Value investing is the art of buying stocks which trade at a discount to their intrinsic value. Berkshire Hathaway Chairman Warren Buffet described it as “finding an outstanding company at a sensible price”. How does this apply to fine wine? Well, not all vintages are alike. Wine critics, however, trusted by those in the market, can offer professional insight into the wines and their future potential. Combining trusted critic scores and Market Prices across a range of vintages allows an observer to begin to build a picture of intrinsic value.
While the trade might follow various critics, a Liv-ex survey amongst its global merchant members revealed that Robert Parker was the most influential Bordeaux wine critic (if not too influential, as suggested by some). Since Parker’s retirement, Neal Martin has taken up the mantel. Thus we introduced the ‘Benchmark Critic’, using Robert Parker’s scores across Bordeaux vintages 2005-2012, and Neal Martin for 2013 onwards.
Liv-ex’s ‘Fair Value’ methodology represents a useful approach to pricing wines. It uses regression analysis to measure the relationship between price and quality (critic score). The R-squared value (0% to 100%) measures how close the data points are to the fitted regression line. In general, the higher the R-squared, the better the regression line (or ‘Fair Value’) fits the data. In statistical terms, the R-squared measures how much of the variation in price can be explained by variations in score.
We hypothesise that, over time, wines will tend toward their ‘Fair Value’ price. The chart below shows this methodology in practice. Cos d’Estournel vintages 2005-2019 are charted with an R-squared of 72.5%. The best fit line represents ‘Fair Value’ with wines each side, above and below their respective fair value. Vintage 2016 is an example of a great wine from a great vintage trading below its Fair Value.
Seen in Chart 2 is the Fair Value analysis of four First Growths – vintages 2005-2019 (x-axis). One can see that after perhaps an early bout of volatility, the First Growths gravitate towards their ‘Fair Value’.
Vintage variation plays a key part in finding value. A problematic growing season, like the damaging frost of 2017, can drag down the allure of the overall vintage. But within the chateau, the First Growths still produced impressive wines – all a single point shy of the 2018s. The Market Prices for the 2017s, however, are much lower thus, all four First Growths are currently priced below ‘Fair Value’ for the 2017 vintage. The 2018 vintage however, after some ambitious pricing, are all above ‘Fair Value’.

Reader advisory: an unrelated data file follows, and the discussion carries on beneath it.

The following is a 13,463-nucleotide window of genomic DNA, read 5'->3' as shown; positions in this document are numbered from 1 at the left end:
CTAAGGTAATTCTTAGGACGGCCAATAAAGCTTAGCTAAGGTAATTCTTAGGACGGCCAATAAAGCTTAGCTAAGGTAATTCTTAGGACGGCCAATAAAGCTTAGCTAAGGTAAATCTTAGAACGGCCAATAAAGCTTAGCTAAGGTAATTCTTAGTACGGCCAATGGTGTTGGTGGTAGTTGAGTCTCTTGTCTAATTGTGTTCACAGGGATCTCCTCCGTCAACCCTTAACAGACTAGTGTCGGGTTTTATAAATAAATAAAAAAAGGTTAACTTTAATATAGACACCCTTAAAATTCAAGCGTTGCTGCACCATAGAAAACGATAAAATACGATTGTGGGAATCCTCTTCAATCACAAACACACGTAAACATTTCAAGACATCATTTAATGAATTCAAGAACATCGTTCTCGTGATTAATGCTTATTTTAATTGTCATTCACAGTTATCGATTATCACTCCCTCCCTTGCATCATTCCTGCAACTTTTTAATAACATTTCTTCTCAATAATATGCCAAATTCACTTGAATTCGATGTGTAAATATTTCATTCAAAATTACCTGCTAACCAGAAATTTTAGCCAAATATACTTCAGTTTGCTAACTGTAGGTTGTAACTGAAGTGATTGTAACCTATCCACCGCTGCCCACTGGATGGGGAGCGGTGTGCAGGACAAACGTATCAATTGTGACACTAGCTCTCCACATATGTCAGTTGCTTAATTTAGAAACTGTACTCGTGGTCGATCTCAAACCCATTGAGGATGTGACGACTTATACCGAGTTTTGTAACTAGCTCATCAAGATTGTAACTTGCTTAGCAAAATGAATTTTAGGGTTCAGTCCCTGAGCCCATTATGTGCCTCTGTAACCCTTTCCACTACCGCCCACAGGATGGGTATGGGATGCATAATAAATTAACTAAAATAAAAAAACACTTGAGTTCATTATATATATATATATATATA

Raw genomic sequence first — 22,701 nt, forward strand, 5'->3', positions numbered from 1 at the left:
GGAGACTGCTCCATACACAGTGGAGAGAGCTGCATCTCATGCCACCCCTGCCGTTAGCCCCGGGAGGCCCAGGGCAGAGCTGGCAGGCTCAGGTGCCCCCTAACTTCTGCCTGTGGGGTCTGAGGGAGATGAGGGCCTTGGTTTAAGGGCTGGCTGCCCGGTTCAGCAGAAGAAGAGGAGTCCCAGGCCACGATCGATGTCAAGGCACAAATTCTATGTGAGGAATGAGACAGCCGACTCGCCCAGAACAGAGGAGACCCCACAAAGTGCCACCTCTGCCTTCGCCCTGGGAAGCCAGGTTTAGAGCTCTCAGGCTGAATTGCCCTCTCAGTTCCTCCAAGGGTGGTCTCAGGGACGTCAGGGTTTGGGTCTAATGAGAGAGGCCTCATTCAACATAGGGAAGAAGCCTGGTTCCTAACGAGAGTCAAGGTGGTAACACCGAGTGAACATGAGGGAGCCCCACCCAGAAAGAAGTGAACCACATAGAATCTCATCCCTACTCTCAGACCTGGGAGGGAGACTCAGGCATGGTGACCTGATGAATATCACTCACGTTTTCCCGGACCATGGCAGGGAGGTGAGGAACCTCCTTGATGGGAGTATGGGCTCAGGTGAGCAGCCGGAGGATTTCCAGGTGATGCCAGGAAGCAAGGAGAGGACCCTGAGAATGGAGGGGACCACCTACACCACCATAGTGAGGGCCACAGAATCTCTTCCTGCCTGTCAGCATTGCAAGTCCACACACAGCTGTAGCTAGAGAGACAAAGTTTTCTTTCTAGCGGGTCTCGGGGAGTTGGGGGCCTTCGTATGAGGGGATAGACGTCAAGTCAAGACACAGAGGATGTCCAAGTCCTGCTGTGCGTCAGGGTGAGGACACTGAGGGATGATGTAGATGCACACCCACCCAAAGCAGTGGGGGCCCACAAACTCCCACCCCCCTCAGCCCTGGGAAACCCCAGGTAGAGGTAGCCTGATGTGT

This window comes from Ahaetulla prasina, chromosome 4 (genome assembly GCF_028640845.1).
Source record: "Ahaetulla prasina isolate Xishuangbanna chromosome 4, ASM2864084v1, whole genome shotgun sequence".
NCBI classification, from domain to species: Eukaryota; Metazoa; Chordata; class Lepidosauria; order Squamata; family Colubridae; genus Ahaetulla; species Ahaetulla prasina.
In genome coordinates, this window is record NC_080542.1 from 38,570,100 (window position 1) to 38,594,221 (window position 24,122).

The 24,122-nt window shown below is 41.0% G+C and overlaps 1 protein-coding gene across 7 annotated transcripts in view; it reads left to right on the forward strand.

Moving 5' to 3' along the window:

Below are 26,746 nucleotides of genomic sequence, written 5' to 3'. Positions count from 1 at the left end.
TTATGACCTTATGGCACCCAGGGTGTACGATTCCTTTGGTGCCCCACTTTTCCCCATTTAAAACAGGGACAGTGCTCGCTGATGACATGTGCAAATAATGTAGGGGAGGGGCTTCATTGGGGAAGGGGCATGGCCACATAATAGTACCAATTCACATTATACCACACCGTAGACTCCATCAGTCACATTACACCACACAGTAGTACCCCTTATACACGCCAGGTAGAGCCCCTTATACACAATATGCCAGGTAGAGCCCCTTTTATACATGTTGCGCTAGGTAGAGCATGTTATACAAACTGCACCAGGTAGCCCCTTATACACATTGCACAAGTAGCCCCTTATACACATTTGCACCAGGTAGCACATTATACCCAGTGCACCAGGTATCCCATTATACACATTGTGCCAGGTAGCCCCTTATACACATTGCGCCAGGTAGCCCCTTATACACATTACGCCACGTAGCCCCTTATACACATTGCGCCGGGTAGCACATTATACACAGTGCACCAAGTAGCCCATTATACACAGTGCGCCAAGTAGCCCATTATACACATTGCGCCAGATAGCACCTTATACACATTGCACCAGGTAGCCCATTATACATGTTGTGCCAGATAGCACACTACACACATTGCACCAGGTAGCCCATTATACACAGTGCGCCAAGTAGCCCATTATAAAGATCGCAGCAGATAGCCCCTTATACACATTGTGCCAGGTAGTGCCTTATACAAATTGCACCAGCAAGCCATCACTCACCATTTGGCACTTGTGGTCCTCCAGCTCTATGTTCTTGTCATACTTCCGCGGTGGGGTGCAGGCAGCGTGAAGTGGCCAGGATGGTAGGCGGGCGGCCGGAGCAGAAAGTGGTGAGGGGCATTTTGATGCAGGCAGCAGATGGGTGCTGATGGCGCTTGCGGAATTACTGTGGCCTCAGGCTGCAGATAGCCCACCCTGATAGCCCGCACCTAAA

The most recent vintage, 2019, which released into a global pandemic at an average discount of 20% on the 2018 release, gave collectors the opportunity to acquire wines below ‘Fair Value’. And so they did.
As you can see, trends emerged across vintages for the First Growths and the data is similar when we look at the broader Bordeaux 500.
‘On’ and ‘Off’ vintages are phrases used throughout the wine world to describe the overall outcome and acclaim of a certain year. Historic ‘On’ vintages include 2005, 2009, 2010, 2015, 2016 and 2019, while ‘Off’ vintages are generally the ones that fall in between. Critical acclaim may still be high within pockets but these ‘Off’ vintages tend not to command a vintage premium. Indeed, more often than not, quite the opposite.
Examining the chart below, it can be seen that ‘On’ vintages command a heavy premium to the market but this does necessarily mean they are overvalued, as they often come with the highest scores.
2016 is a great example. It was heralded as one of the greatest vintages ever produced. Antonio Galloni of Vinous described it as “an epic vintage”. But even with its premium to surrounding vintages, it sits happily on Fair Value (0%).
The 2019 vintage, as already mentioned, looks to present excellent value. Regarded as one of the great vintages of this century (yes, we have had a few!), it is one of the most undervalued on the market. But similarly, we have an “Off” vintage in 2014 offering similar value (and some bottle age to boot).
There is another adage that we can borrow from financial markets. “The market is always right.” This is to say, as with all things, fine wine is worth what consumers and collectors are willing to pay. Bottle design, tariffs, market conditions, and even death (of an esteemed winemaker) will influence the price. But as a rule of thumb, price and quality are the main drivers for Bordeaux. Regression analysis, while not perfect, can be used as a decent measure when seeking out value.